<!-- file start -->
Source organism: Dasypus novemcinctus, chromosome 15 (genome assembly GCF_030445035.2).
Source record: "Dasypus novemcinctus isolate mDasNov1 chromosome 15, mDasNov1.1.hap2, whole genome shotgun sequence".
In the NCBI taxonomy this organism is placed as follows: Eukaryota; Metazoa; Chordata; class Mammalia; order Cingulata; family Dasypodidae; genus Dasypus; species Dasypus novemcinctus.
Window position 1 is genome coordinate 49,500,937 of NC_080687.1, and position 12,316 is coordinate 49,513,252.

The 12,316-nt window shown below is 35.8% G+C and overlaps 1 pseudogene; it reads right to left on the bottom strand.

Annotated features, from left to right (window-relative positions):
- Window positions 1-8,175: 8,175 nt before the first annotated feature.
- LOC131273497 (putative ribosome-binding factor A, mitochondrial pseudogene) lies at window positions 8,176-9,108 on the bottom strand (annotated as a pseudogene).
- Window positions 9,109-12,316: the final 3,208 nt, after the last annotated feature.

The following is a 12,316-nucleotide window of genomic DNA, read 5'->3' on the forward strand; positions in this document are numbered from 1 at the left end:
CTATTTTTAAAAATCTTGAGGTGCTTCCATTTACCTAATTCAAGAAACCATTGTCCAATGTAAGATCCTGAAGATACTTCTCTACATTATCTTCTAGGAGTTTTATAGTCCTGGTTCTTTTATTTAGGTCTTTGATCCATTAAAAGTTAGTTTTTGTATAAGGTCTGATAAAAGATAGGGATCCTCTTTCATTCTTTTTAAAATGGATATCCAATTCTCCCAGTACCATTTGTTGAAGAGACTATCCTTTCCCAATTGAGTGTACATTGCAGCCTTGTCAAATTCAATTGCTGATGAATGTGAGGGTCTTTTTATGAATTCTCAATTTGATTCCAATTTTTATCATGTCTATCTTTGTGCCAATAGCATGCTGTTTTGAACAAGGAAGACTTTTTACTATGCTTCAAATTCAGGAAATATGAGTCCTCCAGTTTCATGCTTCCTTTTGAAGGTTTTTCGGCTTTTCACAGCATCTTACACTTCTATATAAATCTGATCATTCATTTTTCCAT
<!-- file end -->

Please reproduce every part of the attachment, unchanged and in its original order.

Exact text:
Source organism: Dasypus novemcinctus, chromosome 15 (genome assembly GCF_030445035.2).
Source record: "Dasypus novemcinctus isolate mDasNov1 chromosome 15, mDasNov1.1.hap2, whole genome shotgun sequence".
In the NCBI taxonomy this organism is placed as follows: Eukaryota; Metazoa; Chordata; class Mammalia; order Cingulata; family Dasypodidae; genus Dasypus; species Dasypus novemcinctus.
Window position 1 is genome coordinate 49,500,937 of NC_080687.1, and position 12,316 is coordinate 49,513,252.

The 12,316-nt window shown below is 35.8% G+C and overlaps 1 pseudogene; it reads right to left on the bottom strand.

Annotated features, from left to right (window-relative positions):
- Window positions 1-8,175: 8,175 nt before the first annotated feature.
- LOC131273497 (putative ribosome-binding factor A, mitochondrial pseudogene) lies at window positions 8,176-9,108 on the bottom strand (annotated as a pseudogene).
- Window positions 9,109-12,316: the final 3,208 nt, after the last annotated feature.

The following is a 12,316-nucleotide window of genomic DNA, read 5'->3' on the forward strand; positions in this document are numbered from 1 at the left end:
CTATTTTTAAAAATCTTGAGGTGCTTCCATTTACCTAATTCAAGAAACCATTGTCCAATGTAAGATCCTGAAGATACTTCTCTACATTATCTTCTAGGAGTTTTATAGTCCTGGTTCTTTTATTTAGGTCTTTGATCCATTAAAAGTTAGTTTTTGTATAAGGTCTGATAAAAGATAGGGATCCTCTTTCATTCTTTTTAAAATGGATATCCAATTCTCCCAGTACCATTTGTTGAAGAGACTATCCTTTCCCAATTGAGTGTACATTGCAGCCTTGTCAAATTCAATTGCTGATGAATGTGAGGGTCTTTTTATGAATTCTCAATTTGATTCCAATTTTTATCATGTCTATCTTTGTGCCAATAGCATGCTGTTTTGAACAAGGAAGACTTTTTACTATGCTTCAAATTCAGGAAATATGAGTCCTCCAGTTTCATGCTTCCTTTTGAAGGTTTTTCGGCTTTTCACAGCATCTTACACTTCTATATAAATCTGATCATTCATTTTTCCAT